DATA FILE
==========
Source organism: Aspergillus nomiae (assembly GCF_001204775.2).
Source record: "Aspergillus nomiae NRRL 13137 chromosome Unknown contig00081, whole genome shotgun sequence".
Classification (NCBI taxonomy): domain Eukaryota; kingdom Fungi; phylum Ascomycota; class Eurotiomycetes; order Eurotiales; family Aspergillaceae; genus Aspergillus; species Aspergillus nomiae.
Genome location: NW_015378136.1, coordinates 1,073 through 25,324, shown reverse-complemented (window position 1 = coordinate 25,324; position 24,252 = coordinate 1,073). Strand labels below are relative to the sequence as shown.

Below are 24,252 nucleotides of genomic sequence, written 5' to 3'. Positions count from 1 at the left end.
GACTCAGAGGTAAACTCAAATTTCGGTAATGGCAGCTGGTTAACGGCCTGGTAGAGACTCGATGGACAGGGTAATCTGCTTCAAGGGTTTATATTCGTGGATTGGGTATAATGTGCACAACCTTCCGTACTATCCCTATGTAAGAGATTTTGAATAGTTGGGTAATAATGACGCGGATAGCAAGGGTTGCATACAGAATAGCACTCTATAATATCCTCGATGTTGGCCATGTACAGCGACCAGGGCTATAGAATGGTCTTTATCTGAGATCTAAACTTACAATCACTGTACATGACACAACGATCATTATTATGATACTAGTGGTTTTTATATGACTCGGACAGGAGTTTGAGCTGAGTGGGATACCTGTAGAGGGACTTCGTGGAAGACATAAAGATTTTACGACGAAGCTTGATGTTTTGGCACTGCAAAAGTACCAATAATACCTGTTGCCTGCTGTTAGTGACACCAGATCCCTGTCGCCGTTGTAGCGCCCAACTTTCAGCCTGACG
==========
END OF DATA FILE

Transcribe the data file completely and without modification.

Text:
Source organism: Aspergillus nomiae (assembly GCF_001204775.2).
Source record: "Aspergillus nomiae NRRL 13137 chromosome Unknown contig00081, whole genome shotgun sequence".
Classification (NCBI taxonomy): domain Eukaryota; kingdom Fungi; phylum Ascomycota; class Eurotiomycetes; order Eurotiales; family Aspergillaceae; genus Aspergillus; species Aspergillus nomiae.
Genome location: NW_015378136.1, coordinates 1,073 through 25,324, shown reverse-complemented (window position 1 = coordinate 25,324; position 24,252 = coordinate 1,073). Strand labels below are relative to the sequence as shown.

Below are 24,252 nucleotides of genomic sequence, written 5' to 3'. Positions count from 1 at the left end.
GACTCAGAGGTAAACTCAAATTTCGGTAATGGCAGCTGGTTAACGGCCTGGTAGAGACTCGATGGACAGGGTAATCTGCTTCAAGGGTTTATATTCGTGGATTGGGTATAATGTGCACAACCTTCCGTACTATCCCTATGTAAGAGATTTTGAATAGTTGGGTAATAATGACGCGGATAGCAAGGGTTGCATACAGAATAGCACTCTATAATATCCTCGATGTTGGCCATGTACAGCGACCAGGGCTATAGAATGGTCTTTATCTGAGATCTAAACTTACAATCACTGTACATGACACAACGATCATTATTATGATACTAGTGGTTTTTATATGACTCGGACAGGAGTTTGAGCTGAGTGGGATACCTGTAGAGGGACTTCGTGGAAGACATAAAGATTTTACGACGAAGCTTGATGTTTTGGCACTGCAAAAGTACCAATAATACCTGTTGCCTGCTGTTAGTGACACCAGATCCCTGTCGCCGTTGTAGCGCCCAACTTTCAGCCTGACG